12A – 116mins – Action/Sci-Fi/Thriller – 11th March 2011

I must admit that since I first became aware of this movie my initial thoughts were that it’s not going to be quite the hit I think it is expecting to be and as a worst case scenario it might turn into the next Skyline. Big word of warning, do not watch that movie, you can’t get the time back no matter how hard you try. It is truly diabolical. I would rather be relaxing on the beach at the start of Battle: Los Angeles if the trailer is anything to go by than see that again! Fingers crossed lets see what we’ve got…

First impressions are that this film is a bit of a WYSIWYG (what you see is what you get), if you wanted a battle that’s located in Los Angeles then guess what, this is not going to disappoint so long as you don’t mind other areas of the film lacking. We arrive pre-invasion to set up the characters and get to grips with who we are going to be sharing the next two hours with, unfortunately they are rather one dimensional and stereotypical. Without giving too much away, yes we have the man with the pregnant fiancée, the young new rookie with a taste for power, an appearance for the hardened female soldier and the main character, SSgt. Michael Nantz (Aaron Eckhart) who is past his prime and on his way out to name but a few. I’m sure I’ve seen this lot somewhere else before?

Another bone I have to pick with this movie is with the music (Brian Tyler) that seems to be a continuous background noise of semi-patriotic soon to be bursting into a glorious celebratory ensemble number which continues regardless of what scenario is unfolding in front of us, good or bad. The most engaging parts are actually when everything goes silent and only then can the suspense grow.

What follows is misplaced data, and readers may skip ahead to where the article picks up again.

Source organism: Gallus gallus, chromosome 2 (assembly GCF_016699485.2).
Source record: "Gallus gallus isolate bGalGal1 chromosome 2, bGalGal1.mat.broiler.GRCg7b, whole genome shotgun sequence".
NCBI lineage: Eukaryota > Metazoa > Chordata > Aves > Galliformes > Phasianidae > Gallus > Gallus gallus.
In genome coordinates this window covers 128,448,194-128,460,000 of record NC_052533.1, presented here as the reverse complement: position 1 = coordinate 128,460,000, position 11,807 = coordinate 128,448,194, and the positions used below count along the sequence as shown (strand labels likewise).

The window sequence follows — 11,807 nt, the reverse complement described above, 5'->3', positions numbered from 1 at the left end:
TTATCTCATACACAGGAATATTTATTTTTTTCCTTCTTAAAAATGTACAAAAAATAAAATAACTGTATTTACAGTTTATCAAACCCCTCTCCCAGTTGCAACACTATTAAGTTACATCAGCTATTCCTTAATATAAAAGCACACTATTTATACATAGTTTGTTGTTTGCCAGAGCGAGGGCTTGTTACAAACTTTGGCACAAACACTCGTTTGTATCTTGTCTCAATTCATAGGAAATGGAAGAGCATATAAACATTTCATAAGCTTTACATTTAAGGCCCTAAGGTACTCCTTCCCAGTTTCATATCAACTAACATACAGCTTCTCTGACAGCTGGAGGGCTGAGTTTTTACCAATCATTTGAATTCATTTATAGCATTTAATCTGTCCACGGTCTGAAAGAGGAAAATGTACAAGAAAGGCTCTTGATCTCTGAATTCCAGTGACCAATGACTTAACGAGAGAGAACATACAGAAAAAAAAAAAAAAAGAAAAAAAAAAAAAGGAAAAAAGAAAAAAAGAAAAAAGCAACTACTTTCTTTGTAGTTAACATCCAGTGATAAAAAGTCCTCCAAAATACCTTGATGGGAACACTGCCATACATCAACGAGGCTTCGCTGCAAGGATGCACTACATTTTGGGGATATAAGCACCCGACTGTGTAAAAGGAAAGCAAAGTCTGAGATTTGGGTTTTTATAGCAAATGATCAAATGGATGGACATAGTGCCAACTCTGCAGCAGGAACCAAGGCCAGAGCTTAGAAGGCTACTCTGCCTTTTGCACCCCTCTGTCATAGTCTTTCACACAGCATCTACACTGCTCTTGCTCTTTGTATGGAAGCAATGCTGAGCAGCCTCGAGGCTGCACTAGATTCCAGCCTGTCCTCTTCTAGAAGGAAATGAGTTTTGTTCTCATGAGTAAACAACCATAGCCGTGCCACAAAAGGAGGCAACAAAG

One thing I did appreciate from this movie was the cinematography which is filmed in a similar style to that of Cloverfield putting you right in the thick of the action and making you feel a lot more involved with the group of marines around which the plot revolves. Hopefully you’ll appreciate this as I can imagine that a cameraman with Parkinsons will be getting on some viewers nerves by the end. The way information is relayed to the viewer about what is happening elsewhere on the battlefield is through background radio and TV sources which is rather clever as you only ever know what the marines know which keeps the intrigue.

Quick mention to the visuals which during the helicopter flyover scenes at the start and aerial views over the city are very impressive. The aliens also look real enough as do their ships and as a whole it’s very realistic. However if you replaced every alien in this film with a human I honestly don’t think I would have noticed much of a difference.

I felt the director Liebesman wanted the viewer to be involved and to try and feel the bond that was supposedly evident between these marines and yet for some reason it just didn’t work. At points it was more akin to playing Call of Duty than a movie as they search the city for survivors coming up against enemies who were ever increasingly difficult to kill. The suspense it built just about held me at the start when the mystery of the enemy was still strong but that faded as the movie continued.

As you can see Battle: Los Angeles will not be going down as one of my favourites of all time. It can be summed up by taking the action from Black Hawk Down, the cinematography of Cloverfield and a pinch of Independence Day plot thrown in for good measure. Only problem is it has taken the average parts from all of them rather than the best. Watchable indeed but nothing more than a generic ‘lets shoot then before they shoot us’ action with which I never found that connection to the stereotypical/clichéd characters that I can only assume I was supposed to.

Rating: 6.0/10


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